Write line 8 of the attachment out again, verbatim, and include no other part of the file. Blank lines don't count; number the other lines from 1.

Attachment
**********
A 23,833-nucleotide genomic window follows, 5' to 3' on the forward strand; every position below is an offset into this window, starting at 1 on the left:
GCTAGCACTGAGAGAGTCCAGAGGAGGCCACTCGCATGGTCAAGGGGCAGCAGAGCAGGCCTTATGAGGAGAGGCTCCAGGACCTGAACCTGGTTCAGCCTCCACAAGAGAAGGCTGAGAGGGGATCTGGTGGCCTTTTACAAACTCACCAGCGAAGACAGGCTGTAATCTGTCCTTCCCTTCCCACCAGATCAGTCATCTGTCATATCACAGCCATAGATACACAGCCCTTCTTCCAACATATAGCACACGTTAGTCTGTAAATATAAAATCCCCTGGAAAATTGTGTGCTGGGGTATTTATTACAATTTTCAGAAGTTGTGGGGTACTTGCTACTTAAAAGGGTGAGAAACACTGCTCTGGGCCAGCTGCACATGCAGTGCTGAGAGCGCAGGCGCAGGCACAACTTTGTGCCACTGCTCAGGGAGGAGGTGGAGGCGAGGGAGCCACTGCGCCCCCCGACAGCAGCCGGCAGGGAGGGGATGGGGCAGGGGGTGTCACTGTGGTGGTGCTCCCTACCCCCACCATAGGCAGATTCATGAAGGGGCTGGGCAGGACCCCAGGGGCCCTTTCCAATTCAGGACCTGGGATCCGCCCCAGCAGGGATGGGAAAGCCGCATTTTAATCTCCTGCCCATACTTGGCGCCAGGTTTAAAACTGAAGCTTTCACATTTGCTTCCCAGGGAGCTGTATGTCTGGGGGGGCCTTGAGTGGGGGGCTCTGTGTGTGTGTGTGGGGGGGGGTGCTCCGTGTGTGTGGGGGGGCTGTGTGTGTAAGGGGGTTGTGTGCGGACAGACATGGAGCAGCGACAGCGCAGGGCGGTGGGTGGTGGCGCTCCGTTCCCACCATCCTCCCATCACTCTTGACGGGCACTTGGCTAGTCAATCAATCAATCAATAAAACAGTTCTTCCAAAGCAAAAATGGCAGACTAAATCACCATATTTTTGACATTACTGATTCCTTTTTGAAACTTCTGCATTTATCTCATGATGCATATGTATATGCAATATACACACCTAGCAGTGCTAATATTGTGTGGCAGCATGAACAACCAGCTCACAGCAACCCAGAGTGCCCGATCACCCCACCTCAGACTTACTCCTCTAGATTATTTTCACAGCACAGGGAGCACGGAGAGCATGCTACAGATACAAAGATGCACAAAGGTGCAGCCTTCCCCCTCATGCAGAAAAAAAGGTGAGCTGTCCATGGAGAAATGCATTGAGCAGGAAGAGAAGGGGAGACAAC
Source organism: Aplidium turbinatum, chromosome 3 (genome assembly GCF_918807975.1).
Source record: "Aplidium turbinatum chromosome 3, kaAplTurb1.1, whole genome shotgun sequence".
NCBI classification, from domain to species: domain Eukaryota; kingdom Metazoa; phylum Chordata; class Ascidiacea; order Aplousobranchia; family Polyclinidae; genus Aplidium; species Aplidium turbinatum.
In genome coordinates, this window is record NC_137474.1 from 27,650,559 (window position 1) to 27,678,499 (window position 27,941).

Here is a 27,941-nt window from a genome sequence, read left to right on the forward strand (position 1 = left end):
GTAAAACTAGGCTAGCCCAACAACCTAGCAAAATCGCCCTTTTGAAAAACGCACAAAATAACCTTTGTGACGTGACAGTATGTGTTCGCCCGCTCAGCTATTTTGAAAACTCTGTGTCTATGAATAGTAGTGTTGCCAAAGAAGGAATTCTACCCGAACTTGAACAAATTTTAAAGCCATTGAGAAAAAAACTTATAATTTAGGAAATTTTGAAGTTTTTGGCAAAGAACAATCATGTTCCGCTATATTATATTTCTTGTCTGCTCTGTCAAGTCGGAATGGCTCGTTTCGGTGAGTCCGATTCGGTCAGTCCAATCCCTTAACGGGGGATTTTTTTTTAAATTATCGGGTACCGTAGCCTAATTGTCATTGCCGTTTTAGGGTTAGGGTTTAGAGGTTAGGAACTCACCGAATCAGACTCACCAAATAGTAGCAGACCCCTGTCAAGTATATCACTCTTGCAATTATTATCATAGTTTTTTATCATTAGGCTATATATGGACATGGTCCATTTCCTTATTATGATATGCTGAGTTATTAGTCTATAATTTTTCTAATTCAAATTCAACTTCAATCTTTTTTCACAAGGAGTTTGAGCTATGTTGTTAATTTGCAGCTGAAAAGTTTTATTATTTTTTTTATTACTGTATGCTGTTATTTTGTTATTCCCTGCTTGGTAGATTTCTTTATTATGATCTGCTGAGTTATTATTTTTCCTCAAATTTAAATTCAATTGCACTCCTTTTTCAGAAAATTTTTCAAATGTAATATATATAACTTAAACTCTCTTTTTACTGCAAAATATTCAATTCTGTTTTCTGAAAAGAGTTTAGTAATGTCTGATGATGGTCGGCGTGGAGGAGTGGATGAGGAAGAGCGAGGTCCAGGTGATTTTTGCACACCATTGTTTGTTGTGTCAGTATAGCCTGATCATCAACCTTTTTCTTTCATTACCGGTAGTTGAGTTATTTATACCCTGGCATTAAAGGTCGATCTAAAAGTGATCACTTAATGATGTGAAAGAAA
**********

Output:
GTAAAACTAGGCTAGCCCAACAACCTAGCAAAATCGCCCTTTTGAAAAACGCACAAAATAACCTTTGTGACGTGACAGTATGTGTTCGCCCGCTCAGCTATTTTGAAAACTCTGTGTCTATGAATAGTAGTGTTGCCAAAGAAGGAATTCTACCCGAACTTGAACAAATTTTAAAGCCATTGAGAAAAAAACTTATAATTTAGGAAATTTTGAAGTTTTTGGCAAAGAACAATCATGTTCCGCTATATTATATTTCTTGTCTGCTCTGTCAAGTCGGAATGGCTCGTTTCGGTGAGTCCGATTCGGTCAGTCCAATCCCTTAACGGGGGATTTTTTTTTAAATTATCGGGTACCGTAGCCTAATTGTCATTGCCGTTTTAGGGTTAGGGTTTAGAGGTTAGGAACTCACCGAATCAGACTCACCAAATAGTAGCAGACCCCTGTCAAGTATATCACTCTTGCAATTATTATCATAGTTTTTTATCATTAGGCTATATATGGACATGGTCCATTTCCTTATTATGATATGCTGAGTTATTAGTCTATAATTTTTCTAATTCAAATTCAACTTCAATCTTTTTTCACAAGGAGTTTGAGCTATGTTGTTAATTTGCAGCTGAAAAGTTTTATTATTTTTTTTATTACTGTATGCTGTTATTTTGTTATTCCCTGCTTGGTAGATTTCTTTATTATGATCTGCTGAGTTATTATTTTTCCTCAAATTTAAATTCAATTGCACTCCTTTTTCAGAAAATTTTTCAAATGTAATATATATAACTTAAACTCTCTTTTTACTGCAAAATATTCAATTCTGTTTTCTGAAAAGAGTTTAGTAATGTCTGATGATGGTCGGCGTGGAGGAGTGGATGAGGAAGAGCGAGGTCCAGGTGATTTTTGCACACCATTGTTTGTTGTGTCAGTATAGCCTGATCATCAACCTTTTTCTTTCATTACCGGTAGTTGAGTTATTTATACCCTGGCATTAAAGGTCGATCTAAAAGTGATCACTTAATGATGTGAAAGAAA